Retiring Pine-Richland School District custodian celebrated for service
Richard Thoma accepts an award from Superintendent Brian Miller at the Aug. 26 school board meeting to commemorate his retirement from the district after 27 years of service as a custodian at Pine-Richland Middle School.
After 27 years of service at the Pine-Richland School District, Richard Thoma is retiring from his position as daytime custodian at Pine-Richland Middle School.
“He's no stranger to Pine-Richland. In fact, his retirement is worthy of celebration,” communications director Rachel Hathhorn said of Thoma at the Aug. 26 school board meeting.
Thoma and his wife, Janet, attended the meeting during which his retirement was recognized and Superintendent Brian Miller presented him with a small gift.
Thoma, 55, thanked the board and administrators present after Hathhorn introduced him.
“Thanks guys, everybody. I've had a lot of memories here,” he said.
His retirement plans don't include slowing down. Thoma said he plans to “work at home and catch up on a lot of stuff.”
He'd also like to get another job closer to his home in Bruin.
Thoma began working at Pine-Richland in 1986 as a full-time custodian at the high school in the evenings. He then became a daytime custodian at Pine-Richland Middle School, which is where he worked for the remainder of his career.
Thoma said he's been at the middle school for the past 18 years. Working during the school day allowed him to connect with the students. He said the special education students, especially, were his “good friends.”
“All the kids in general were really good. I always enjoyed helping the kids out.”
His last day was Aug. 30. Thoma said employees at the middle school had a luncheon and cake to celebrate his retirement on Aug. 27.
“They're my big family, my second family,” he said.
Pine-Richland facilities management director Gary Zang said Thoma always put the district first and “will be truly missed.”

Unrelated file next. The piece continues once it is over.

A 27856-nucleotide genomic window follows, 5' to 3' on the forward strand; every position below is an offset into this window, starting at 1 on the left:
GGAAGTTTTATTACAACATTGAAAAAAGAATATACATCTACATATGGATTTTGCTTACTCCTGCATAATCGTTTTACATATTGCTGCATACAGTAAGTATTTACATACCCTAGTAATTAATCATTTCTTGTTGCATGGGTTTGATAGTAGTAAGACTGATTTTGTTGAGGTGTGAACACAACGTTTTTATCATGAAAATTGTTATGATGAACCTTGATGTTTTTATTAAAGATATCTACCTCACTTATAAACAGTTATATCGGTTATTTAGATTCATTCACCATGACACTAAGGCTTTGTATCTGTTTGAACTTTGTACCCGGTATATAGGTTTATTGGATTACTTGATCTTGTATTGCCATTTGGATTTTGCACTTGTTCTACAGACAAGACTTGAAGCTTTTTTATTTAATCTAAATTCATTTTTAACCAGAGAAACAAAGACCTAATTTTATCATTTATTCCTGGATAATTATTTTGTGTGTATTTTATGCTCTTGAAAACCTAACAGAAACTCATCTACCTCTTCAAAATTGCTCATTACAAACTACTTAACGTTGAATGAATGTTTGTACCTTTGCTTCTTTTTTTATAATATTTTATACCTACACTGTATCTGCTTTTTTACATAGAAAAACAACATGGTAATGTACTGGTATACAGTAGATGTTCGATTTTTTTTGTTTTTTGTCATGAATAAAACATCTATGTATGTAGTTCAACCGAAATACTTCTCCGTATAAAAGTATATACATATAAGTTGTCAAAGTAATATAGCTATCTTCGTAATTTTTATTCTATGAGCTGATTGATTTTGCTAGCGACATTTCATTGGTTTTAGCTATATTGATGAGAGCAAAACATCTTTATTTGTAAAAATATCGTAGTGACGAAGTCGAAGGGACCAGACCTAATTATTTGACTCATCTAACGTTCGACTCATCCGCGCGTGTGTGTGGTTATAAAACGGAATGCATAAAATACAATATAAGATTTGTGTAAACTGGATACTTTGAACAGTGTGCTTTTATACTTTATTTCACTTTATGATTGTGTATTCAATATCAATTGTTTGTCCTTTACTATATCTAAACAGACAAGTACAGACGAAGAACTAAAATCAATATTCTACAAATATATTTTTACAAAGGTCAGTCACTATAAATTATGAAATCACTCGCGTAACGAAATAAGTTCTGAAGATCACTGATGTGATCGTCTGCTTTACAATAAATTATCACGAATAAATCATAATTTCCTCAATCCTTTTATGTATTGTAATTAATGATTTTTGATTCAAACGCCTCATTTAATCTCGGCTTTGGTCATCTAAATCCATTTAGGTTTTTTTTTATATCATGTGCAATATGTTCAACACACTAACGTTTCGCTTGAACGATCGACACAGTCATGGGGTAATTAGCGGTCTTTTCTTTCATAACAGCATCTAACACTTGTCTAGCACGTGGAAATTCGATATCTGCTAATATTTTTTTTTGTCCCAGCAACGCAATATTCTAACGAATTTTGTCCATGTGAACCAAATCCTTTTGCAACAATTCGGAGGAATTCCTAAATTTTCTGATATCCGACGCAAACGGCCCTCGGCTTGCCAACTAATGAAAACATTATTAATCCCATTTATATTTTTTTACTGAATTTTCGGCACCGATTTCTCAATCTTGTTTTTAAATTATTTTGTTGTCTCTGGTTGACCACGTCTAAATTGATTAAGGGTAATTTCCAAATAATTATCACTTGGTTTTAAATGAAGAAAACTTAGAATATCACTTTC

Rachel Farkas is a staff writer for Trib Total Media. She can be reached at 724-779-6902 or firstname.lastname@example.org.
TribLive commenting policy
You are solely responsible for your comments and by using TribLive.com you agree to our Terms of Service.
We moderate comments. Our goal is to provide substantive commentary for a general readership. By screening submissions, we provide a space where readers can share intelligent and informed commentary that enhances the quality of our news and information.
While most comments will be posted if they are on-topic and not abusive, moderating decisions are subjective. We will make them as carefully and consistently as we can. Because of the volume of reader comments, we cannot review individual moderation decisions with readers.
We value thoughtful comments representing a range of views that make their point quickly and politely. We make an effort to protect discussions from repeated comments â either by the same reader or different readers.
We follow the same standards for taste as the daily newspaper. A few things we won't tolerate: personal attacks, obscenity, vulgarity, profanity (including expletives and letters followed by dashes), commercial promotion, impersonations, incoherence, proselytizing and SHOUTING. Don't include URLs to Web sites.
We do not edit comments. They are either approved or deleted. We reserve the right to edit a comment that is quoted or excerpted in an article. In this case, we may fix spelling and punctuation.
We welcome strong opinions and criticism of our work, but we don't want comments to become bogged down with discussions of our policies and we will moderate accordingly.
We appreciate it when readers and people quoted in articles or blog posts point out errors of fact or emphasis and will investigate all assertions. But these suggestions should be sent via e-mail. To avoid distracting other readers, we won't publish comments that suggest a correction. Instead, corrections will be made in a blog post or in an article.